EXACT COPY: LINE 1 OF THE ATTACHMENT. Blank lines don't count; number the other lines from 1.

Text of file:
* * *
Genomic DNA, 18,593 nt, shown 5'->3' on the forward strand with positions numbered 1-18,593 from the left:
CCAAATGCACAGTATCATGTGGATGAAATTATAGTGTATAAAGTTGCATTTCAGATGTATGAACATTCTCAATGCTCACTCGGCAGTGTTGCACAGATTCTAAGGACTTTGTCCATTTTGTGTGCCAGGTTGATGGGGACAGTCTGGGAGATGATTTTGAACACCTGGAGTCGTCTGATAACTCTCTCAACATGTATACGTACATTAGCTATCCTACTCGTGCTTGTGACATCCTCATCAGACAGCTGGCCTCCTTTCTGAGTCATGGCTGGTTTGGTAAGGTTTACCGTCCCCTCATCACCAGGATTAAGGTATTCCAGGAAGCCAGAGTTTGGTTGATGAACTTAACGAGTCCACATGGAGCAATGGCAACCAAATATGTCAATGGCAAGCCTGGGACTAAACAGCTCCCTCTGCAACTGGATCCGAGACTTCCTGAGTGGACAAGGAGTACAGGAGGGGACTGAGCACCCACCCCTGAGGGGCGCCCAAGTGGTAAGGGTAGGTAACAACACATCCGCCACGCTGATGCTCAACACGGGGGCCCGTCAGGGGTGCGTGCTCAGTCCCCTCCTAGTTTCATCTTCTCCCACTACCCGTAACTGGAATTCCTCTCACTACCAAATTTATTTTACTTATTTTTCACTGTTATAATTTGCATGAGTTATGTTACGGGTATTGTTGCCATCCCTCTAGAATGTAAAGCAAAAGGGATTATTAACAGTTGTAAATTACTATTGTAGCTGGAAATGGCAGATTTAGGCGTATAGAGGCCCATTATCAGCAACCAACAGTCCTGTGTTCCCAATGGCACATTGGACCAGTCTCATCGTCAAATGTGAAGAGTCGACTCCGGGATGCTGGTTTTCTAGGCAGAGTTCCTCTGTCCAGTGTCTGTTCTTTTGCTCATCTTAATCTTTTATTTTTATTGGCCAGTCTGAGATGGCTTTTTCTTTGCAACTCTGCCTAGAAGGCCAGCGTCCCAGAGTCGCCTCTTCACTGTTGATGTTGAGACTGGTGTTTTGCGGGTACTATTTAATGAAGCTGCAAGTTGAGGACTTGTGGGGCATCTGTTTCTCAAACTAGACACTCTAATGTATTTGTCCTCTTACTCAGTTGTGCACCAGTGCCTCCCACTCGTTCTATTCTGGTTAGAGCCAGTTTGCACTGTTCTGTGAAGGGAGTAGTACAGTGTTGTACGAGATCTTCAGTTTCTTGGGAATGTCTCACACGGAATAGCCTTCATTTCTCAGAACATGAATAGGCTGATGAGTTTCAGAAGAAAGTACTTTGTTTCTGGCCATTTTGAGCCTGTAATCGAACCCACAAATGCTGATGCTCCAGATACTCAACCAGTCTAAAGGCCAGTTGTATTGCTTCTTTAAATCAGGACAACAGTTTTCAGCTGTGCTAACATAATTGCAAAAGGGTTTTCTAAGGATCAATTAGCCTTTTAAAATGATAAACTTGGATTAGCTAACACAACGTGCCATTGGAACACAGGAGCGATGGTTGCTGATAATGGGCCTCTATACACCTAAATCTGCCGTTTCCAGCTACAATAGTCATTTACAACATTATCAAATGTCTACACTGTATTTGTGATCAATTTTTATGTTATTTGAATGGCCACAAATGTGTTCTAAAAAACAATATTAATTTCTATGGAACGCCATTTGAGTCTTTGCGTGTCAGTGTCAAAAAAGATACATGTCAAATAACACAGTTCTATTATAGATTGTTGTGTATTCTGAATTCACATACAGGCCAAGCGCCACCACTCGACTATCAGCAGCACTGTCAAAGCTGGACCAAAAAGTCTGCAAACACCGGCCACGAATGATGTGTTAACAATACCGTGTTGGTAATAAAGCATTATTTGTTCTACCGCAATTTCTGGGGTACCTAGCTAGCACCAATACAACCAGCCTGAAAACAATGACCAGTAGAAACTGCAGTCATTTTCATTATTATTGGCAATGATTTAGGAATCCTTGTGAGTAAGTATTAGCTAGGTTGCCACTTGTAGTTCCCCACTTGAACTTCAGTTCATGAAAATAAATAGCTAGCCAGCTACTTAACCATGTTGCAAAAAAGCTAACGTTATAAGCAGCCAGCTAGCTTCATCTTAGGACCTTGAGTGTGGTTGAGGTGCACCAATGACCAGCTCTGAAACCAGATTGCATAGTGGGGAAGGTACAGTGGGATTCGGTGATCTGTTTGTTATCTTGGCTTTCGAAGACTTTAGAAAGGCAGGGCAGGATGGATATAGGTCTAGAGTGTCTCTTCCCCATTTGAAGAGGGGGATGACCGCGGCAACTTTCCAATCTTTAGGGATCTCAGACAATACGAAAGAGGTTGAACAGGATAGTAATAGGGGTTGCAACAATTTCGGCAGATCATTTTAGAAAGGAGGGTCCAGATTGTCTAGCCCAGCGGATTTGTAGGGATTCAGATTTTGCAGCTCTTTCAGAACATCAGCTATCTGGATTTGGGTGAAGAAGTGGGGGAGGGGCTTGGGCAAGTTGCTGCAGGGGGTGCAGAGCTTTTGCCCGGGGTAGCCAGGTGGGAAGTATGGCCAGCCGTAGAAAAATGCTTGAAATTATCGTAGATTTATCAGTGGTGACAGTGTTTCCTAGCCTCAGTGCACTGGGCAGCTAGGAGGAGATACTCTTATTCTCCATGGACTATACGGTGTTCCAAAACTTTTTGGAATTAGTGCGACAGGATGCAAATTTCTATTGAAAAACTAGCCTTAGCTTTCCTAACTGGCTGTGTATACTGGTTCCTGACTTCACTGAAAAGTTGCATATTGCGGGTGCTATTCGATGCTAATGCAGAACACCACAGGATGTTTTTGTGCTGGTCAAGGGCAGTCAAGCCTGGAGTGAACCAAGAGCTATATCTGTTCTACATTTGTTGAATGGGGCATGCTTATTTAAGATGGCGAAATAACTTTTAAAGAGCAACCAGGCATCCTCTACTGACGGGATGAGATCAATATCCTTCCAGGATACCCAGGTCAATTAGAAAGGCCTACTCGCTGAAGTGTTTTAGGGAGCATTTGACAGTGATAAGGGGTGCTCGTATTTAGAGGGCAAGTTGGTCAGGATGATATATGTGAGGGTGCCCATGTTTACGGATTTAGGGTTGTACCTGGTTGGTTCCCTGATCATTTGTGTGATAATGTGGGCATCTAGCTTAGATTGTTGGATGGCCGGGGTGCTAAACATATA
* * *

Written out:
Genomic DNA, 18,593 nt, shown 5'->3' on the forward strand with positions numbered 1-18,593 from the left: